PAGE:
Think Wrestling is fake?
Try this: jump up as high as you can, kick your feet straight out, and land flat on your back. Okay. That's one. Ten more to go.
The men and women who undertook training at the (now defunct) Pro Wrestling Mid-Atlantic are as dedicated a group of athletes as I've ever met. After their day jobs they'd travel as much as two hours each way, several evenings a week, to a tiny warehouse space in an industrial neighborhood in Virginia Beach, Virgina. Then they'd climb into the "squared circle", which was crammed into the space with literally inches to spare and practice their bumps, slams, and stage theatrics. Once a month they'd pack into a van and drive to a community center or high school gym in North Carolina to show off their stuff to sometimes empty seats.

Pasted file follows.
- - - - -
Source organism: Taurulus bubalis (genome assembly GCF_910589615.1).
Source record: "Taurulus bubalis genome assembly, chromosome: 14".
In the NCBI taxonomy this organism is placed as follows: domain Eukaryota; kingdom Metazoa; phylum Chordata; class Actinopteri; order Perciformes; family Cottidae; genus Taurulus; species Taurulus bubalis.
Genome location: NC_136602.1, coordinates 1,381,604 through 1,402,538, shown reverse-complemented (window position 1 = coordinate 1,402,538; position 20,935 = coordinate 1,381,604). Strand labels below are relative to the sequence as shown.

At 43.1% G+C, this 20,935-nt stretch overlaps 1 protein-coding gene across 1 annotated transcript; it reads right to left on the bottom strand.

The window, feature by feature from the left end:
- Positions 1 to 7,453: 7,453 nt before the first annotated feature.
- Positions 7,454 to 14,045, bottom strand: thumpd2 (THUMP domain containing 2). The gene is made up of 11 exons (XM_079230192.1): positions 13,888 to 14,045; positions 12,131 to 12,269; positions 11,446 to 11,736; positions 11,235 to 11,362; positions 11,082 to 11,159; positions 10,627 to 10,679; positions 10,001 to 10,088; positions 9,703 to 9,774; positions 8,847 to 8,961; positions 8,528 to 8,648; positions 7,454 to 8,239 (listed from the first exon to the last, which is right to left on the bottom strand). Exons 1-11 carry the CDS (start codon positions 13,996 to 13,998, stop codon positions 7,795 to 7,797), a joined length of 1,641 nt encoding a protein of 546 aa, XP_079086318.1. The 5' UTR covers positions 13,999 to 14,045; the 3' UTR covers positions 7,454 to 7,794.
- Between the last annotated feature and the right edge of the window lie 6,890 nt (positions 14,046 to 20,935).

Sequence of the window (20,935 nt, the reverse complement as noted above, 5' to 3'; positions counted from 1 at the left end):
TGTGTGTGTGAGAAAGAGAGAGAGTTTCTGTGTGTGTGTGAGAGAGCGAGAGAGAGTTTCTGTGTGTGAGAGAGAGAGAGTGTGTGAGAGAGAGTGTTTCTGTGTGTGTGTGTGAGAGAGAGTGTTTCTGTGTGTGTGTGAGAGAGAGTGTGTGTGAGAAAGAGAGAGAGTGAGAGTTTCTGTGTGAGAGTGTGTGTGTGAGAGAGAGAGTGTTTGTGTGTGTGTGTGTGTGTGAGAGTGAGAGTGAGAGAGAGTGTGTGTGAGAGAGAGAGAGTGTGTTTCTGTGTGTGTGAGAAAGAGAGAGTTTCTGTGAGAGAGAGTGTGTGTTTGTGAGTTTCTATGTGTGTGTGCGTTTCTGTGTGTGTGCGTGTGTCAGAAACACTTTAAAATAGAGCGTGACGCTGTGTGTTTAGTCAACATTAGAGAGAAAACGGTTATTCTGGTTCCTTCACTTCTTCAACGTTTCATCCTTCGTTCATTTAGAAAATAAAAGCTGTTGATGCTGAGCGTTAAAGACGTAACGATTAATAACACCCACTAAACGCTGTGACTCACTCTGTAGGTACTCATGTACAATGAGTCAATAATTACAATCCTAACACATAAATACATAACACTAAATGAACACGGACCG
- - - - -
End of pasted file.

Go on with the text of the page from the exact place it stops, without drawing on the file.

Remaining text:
I grew up watching professional wrestling on TV. Growing up in small-town Maine I have purportedly applied my share of headlocks. I've allegedly body-slammed a few friends into snow drifts. I supposedly (and likely failed) to dropkick my older brother once. I understand the fascination. But, despite alternating daydreams of wielding a championship belt and getting slammed through a table (I know, I know) I have never gotten into a "real" fight in my life. Professional wrestling is fun. It's theater. It's spectacle.
But that doesn't mean that it doesn't hurt.
In the two shooting days that I re-experienced some of the emotions that I felt as a kid. I witnessed bruises, sprains, and even a little bit of blood. These things make the passion felt by the students all the more tangible. It made me think about my own passions–
–When was the last time I actually bled for something I really wanted?
Favorite thing I learned on the shoot: True passion requires sacrifice.